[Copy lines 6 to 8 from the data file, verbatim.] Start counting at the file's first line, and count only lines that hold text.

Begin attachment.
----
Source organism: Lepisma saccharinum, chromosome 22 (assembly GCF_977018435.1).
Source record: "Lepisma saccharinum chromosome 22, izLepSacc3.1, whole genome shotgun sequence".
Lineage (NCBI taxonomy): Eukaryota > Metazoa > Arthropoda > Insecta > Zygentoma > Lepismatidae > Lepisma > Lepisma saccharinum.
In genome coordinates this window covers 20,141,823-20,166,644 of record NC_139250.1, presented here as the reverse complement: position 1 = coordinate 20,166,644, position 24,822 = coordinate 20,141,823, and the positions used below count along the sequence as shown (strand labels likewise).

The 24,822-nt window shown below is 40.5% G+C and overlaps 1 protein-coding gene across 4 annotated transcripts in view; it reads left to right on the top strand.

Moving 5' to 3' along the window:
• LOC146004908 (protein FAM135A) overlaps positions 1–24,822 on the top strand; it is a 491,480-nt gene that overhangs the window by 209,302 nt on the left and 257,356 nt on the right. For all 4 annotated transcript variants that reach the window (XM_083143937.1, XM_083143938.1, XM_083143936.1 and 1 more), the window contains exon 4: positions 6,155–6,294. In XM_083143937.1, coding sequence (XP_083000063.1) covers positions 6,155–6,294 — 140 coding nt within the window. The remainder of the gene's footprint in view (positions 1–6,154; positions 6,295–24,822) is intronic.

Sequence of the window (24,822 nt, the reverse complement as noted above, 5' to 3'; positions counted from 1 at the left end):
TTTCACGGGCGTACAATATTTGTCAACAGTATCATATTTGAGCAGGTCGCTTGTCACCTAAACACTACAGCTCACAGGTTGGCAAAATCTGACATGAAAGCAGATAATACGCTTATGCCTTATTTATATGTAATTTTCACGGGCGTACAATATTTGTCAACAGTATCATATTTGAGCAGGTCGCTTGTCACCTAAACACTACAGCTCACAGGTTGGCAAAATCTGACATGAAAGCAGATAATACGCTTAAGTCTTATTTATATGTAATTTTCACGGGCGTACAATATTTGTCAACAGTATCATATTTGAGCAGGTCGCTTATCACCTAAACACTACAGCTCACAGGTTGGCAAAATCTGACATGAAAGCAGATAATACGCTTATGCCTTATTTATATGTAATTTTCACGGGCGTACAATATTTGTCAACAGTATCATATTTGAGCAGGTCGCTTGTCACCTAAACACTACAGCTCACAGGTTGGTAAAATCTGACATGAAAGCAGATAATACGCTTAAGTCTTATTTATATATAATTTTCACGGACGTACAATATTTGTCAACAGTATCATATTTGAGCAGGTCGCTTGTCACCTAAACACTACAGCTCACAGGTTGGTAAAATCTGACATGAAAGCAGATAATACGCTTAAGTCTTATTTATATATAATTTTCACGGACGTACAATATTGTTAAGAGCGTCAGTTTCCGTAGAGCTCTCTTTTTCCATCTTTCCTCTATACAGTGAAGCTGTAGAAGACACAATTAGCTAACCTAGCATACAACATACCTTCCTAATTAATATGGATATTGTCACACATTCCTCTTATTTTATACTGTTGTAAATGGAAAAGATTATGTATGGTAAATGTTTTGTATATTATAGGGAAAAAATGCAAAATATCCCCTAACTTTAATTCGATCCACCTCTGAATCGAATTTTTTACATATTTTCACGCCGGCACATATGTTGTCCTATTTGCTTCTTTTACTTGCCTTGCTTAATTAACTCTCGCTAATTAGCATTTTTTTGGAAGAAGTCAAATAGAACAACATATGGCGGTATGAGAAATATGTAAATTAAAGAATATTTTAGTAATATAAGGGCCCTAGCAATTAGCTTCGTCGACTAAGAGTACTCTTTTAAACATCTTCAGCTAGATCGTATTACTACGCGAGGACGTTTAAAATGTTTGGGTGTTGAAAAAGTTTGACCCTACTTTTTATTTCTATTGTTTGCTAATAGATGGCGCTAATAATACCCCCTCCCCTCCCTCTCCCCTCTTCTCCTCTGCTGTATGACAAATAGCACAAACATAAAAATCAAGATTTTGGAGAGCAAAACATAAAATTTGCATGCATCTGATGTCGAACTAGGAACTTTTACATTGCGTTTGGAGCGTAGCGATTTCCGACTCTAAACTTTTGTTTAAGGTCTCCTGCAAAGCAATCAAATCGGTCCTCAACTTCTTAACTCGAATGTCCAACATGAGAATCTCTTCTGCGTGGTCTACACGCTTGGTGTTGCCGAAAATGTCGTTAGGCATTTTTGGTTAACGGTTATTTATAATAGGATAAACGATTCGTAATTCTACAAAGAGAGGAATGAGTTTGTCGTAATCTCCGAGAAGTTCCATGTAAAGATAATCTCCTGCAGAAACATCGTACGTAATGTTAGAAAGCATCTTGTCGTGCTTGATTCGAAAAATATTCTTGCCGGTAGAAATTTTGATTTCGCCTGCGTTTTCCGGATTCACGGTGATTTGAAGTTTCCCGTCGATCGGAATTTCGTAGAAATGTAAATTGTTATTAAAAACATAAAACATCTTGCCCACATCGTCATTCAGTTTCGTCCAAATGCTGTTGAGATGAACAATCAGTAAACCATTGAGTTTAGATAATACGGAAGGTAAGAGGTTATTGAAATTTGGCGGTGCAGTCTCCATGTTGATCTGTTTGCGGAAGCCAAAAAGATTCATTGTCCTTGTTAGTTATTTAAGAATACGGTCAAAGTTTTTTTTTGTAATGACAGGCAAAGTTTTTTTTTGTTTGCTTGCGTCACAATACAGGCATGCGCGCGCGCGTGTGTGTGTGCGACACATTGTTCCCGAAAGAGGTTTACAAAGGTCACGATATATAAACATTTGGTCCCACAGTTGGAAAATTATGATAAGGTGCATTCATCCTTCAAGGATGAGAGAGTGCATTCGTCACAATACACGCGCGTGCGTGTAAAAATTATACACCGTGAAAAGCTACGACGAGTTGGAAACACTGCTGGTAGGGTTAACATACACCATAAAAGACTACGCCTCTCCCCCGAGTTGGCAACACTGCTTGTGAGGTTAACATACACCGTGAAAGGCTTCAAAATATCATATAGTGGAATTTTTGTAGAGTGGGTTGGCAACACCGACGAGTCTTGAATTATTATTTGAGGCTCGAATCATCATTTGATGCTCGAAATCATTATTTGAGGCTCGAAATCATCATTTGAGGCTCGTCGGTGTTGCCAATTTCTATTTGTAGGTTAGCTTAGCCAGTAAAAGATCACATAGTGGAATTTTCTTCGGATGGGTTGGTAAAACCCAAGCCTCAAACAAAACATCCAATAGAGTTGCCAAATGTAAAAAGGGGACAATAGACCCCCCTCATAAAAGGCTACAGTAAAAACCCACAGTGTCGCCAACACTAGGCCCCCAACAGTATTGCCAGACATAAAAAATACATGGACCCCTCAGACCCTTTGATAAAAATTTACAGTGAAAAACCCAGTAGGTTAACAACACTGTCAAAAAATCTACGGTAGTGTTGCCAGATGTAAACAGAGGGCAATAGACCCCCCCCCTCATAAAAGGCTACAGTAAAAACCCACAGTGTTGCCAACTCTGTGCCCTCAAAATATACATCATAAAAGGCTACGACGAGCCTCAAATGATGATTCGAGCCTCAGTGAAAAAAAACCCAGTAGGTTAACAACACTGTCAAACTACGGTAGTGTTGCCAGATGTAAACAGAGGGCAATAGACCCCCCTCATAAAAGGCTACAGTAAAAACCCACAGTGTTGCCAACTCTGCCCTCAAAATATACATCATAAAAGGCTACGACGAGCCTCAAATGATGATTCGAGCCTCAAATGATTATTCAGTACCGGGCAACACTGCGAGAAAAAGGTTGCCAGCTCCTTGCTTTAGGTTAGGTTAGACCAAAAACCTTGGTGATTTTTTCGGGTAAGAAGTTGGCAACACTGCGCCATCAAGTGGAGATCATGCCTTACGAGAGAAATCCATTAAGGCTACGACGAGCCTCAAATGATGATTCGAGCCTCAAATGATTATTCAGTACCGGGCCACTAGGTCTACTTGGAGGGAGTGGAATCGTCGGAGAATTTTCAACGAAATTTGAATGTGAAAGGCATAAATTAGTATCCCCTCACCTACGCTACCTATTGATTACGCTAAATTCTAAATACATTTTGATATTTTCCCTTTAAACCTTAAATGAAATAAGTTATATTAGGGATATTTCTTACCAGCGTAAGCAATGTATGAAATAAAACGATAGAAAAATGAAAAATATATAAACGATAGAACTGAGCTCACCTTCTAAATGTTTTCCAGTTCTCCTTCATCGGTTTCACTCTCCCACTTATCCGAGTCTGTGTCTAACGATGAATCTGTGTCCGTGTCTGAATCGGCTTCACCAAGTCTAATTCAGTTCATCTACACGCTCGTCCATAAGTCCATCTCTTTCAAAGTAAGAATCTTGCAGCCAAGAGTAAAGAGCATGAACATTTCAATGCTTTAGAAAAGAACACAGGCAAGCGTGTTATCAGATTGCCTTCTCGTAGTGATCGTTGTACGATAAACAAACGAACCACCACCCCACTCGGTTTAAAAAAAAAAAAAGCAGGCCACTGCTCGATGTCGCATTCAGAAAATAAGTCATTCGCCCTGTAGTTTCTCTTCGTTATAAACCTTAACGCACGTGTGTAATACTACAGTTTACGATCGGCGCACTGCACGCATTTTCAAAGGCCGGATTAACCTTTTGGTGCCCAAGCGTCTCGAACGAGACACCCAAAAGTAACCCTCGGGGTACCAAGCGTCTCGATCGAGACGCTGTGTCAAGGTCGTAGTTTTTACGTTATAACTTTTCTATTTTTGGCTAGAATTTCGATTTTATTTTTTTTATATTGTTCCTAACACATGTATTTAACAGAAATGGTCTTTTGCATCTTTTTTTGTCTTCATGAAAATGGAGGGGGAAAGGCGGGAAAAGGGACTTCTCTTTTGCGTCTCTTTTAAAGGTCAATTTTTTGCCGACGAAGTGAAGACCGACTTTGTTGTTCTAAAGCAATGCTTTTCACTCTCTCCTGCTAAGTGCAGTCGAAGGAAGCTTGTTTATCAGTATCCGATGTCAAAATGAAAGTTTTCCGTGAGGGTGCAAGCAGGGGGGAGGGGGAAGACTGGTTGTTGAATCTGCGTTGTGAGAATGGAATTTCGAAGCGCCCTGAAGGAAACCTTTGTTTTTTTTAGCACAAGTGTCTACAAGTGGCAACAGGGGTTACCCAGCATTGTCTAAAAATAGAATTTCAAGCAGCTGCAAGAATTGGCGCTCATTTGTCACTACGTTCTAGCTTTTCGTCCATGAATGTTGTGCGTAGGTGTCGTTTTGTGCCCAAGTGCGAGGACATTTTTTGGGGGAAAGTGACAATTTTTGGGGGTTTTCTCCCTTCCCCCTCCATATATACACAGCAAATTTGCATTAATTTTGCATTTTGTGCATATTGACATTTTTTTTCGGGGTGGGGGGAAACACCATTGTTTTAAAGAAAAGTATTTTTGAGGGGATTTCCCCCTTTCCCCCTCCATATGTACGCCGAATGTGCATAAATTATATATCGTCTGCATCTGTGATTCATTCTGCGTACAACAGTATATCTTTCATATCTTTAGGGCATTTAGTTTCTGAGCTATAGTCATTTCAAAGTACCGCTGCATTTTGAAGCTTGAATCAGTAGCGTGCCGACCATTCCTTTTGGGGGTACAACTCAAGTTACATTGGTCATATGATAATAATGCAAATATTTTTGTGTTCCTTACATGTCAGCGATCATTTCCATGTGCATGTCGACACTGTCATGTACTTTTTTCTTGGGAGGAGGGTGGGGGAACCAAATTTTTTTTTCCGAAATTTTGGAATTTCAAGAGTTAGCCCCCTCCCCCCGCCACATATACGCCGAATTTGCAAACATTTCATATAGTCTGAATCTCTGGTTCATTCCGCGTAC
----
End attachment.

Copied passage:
Moving 5' to 3' along the window:
• LOC146004908 (protein FAM135A) overlaps positions 1–24,822 on the top strand; it is a 491,480-nt gene that overhangs the window by 209,302 nt on the left and 257,356 nt on the right. For all 4 annotated transcript variants that reach the window (XM_083143937.1, XM_083143938.1, XM_083143936.1 and 1 more), the window contains exon 4: positions 6,155–6,294. In XM_083143937.1, coding sequence (XP_083000063.1) covers positions 6,155–6,294 — 140 coding nt within the window. The remainder of the gene's footprint in view (positions 1–6,154; positions 6,295–24,822) is intronic.

Sequence of the window (24,822 nt, the reverse complement as noted above, 5' to 3'; positions counted from 1 at the left end):